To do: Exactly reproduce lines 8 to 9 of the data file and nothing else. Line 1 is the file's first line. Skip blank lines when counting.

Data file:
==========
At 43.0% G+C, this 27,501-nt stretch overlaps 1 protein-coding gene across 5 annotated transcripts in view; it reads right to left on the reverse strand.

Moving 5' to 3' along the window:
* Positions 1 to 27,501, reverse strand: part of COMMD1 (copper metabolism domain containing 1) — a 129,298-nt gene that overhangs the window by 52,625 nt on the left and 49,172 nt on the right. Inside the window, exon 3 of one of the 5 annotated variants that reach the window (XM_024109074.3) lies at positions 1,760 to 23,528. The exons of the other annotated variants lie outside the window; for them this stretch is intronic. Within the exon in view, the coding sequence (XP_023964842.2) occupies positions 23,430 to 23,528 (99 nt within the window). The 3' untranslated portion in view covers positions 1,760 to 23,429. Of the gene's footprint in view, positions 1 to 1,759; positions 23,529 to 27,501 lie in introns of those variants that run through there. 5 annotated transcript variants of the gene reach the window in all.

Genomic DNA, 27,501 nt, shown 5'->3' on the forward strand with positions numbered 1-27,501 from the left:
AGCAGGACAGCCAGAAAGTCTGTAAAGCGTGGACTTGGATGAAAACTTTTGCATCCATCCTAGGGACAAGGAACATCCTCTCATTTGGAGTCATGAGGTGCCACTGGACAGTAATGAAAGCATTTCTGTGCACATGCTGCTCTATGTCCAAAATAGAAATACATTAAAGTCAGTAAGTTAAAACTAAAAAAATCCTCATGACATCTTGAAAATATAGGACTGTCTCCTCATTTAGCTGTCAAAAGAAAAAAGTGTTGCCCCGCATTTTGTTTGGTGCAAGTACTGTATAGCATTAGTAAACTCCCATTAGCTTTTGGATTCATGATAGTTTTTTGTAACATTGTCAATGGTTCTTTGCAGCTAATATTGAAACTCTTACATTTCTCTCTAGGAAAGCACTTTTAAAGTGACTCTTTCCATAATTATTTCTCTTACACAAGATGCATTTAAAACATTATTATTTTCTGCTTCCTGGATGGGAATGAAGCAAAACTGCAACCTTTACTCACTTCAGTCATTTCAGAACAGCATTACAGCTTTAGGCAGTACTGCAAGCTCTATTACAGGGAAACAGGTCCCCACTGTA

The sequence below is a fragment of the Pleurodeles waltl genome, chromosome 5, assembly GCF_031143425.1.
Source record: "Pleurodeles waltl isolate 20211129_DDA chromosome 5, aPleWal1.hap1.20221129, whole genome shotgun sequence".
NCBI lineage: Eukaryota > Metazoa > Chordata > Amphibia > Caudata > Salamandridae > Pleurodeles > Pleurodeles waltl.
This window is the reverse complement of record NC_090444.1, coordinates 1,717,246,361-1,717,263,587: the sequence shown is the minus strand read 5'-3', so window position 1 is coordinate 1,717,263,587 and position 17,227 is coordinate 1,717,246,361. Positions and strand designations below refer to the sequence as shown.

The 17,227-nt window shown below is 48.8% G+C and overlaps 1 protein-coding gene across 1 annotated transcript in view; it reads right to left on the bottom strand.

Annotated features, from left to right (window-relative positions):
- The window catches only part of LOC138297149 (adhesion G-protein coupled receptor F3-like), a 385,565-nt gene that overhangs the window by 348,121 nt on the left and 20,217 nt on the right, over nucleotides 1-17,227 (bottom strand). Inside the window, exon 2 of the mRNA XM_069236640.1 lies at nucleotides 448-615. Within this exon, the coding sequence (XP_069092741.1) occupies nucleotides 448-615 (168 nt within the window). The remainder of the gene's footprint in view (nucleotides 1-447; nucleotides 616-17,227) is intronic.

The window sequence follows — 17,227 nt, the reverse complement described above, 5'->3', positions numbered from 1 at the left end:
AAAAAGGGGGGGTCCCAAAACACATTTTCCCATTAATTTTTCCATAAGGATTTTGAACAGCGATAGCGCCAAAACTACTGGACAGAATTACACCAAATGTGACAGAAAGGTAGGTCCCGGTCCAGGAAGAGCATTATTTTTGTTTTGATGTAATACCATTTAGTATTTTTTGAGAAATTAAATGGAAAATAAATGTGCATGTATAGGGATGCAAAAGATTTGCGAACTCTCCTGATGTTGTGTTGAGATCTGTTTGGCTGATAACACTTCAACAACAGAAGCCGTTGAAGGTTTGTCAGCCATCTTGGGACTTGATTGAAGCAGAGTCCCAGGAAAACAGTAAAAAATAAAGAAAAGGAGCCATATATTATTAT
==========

NCBI lineage: Eukaryota > Metazoa > Chordata > Amphibia > Caudata > Salamandridae > Pleurodeles > Pleurodeles waltl.
This window is the reverse complement of record NC_090444.1, coordinates 1,717,246,361-1,717,263,587: the sequence shown is the minus strand read 5'-3', so window position 1 is coordinate 1,717,263,587 and position 17,227 is coordinate 1,717,246,361. Positions and strand designations below refer to the sequence as shown.